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Are employers required to disclose investigation reports in the CCMA?

In a recent unreported judgment between South African Sports Confederation and Olympic Committee v CCMA and Others, the Labour Court considered whether an employer is required to disclose a forensic investigation report prepared by its attorneys in the local employment tribunal, the Commission for Conciliation, Mediation and Arbitration (CCMA).

The background is briefly as follows: The South African Sports Confederation and Olympic Committee (SASCOC), as employer, instructed a law firm to undertake a forensic investigation into allegations of employee misconduct. Following receipt of the investigation reports, SASCOC charged the employees in terms of its disciplinary code and procedure, convened disciplinary hearings, and dismissed the employees. The employees referred unfair dismissal disputes to the CCMA and, as part of the CCMA proceedings, sought disclosure of the investigation reports. SASCOC refused on the basis that the investigation reports were protected by legal privilege, and in any event, were not relevant. The CCMA ordered SASCOC to disclose the investigation reports. This ruling was taken on review to the Labour Court.

Rule 29 of the CCMA Rules provides for the disclosure of documents or material relevant to the dispute. Unlike more formalistic procedures applicable in the High Court, the only criterion for disclosure of documents in the CCMA is relevance to the proceedings before the CCMA. Notably, CCMA arbitration proceedings are proceedings de novo (i.e. a new hearing) therefore SASCOC’s evidence concerning the dismissals was to be heard afresh before the CCMA arbitrator, who would determine whether the dismissals were fair in the light of such evidence.

The Labour Court confirmed that the employees had no right to discovery or disclosure of the investigation report when the disciplinary enquiry was convened. Furthermore, it held that the investigation reports were entirely irrelevant to the issue of the fairness of the employees’ dismissals, particularly given that they were not used as evidence in the disciplinary hearings and were not to be relied on by SASCOC in the CCMA proceedings. In amplification of such view, the Labour Court noted that:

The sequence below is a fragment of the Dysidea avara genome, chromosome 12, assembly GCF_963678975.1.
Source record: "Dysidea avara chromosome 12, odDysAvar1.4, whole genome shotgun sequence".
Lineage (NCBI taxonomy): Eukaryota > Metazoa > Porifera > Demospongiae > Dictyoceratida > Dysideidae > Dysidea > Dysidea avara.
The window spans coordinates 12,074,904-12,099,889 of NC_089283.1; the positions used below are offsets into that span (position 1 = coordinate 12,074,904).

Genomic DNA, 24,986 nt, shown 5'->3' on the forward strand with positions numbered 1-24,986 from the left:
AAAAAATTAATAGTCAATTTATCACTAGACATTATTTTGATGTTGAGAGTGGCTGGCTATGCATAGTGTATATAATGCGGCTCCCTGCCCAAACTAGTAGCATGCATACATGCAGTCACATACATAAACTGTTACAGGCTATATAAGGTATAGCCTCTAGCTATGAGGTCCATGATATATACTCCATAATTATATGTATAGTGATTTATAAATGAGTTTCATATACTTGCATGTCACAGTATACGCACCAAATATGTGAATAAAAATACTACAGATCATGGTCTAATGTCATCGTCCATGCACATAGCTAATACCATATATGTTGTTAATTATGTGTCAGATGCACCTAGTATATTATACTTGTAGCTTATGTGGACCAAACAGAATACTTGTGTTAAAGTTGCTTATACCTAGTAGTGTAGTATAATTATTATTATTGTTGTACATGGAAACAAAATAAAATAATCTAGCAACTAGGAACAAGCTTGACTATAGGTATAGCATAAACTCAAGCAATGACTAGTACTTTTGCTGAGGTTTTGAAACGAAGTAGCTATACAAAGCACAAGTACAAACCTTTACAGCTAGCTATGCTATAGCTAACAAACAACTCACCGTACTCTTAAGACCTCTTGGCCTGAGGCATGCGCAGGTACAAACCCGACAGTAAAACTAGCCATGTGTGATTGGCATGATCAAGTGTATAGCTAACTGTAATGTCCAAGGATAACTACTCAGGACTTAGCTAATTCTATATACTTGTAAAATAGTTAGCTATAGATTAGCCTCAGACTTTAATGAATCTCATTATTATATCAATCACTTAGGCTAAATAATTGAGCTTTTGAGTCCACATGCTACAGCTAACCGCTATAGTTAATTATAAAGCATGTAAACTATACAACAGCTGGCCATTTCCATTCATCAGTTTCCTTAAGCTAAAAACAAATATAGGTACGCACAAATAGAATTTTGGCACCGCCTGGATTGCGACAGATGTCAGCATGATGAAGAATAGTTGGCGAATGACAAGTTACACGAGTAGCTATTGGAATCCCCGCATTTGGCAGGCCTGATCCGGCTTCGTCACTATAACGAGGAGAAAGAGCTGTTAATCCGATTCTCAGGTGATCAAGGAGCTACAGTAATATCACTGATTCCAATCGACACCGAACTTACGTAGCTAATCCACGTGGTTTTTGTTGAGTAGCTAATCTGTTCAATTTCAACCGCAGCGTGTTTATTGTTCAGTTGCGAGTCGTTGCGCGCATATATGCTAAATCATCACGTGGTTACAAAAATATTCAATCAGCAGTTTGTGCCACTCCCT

1. the reports simply formed part of the factual basis for the decision to pursue disciplinary charges; 
    2. documentary evidence recovered during the investigation had been discovered to the employees; and
    3. witnesses who provided information to investigators would give oral evidence at the arbitration hearing, as was done in the disciplinary proceedings.

As such, the Labour Court held that the investigation reports were not subject to disclosure in terms of Rule 29.

Key takeaways

Employers often commission external service providers to conduct investigations into allegations of employee wrongdoing. Whilst the reports usually inform further action taken by the employer, employers are understandably reluctant to disclose copies of the reports.

To ensure that the document remains irrelevant to any subsequent CCMA proceedings (and therefore not subject to disclosure in the CCMA), investigation reports should not be referred to or used as evidence in disciplinary hearings or relied on in any subsequent CCMA proceedings. Rather, the employer should discover and rely directly on documentary evidence recovered during the investigation, and call any witnesses who provided information during the investigation to give oral evidence at the disciplinary hearings/CCMA proceedings.

Furthermore, because the Labour Court’s decision turned on the question of relevance – not legal privilege – the principles apply equally to investigation reports compiled by professional service providers other than law firms.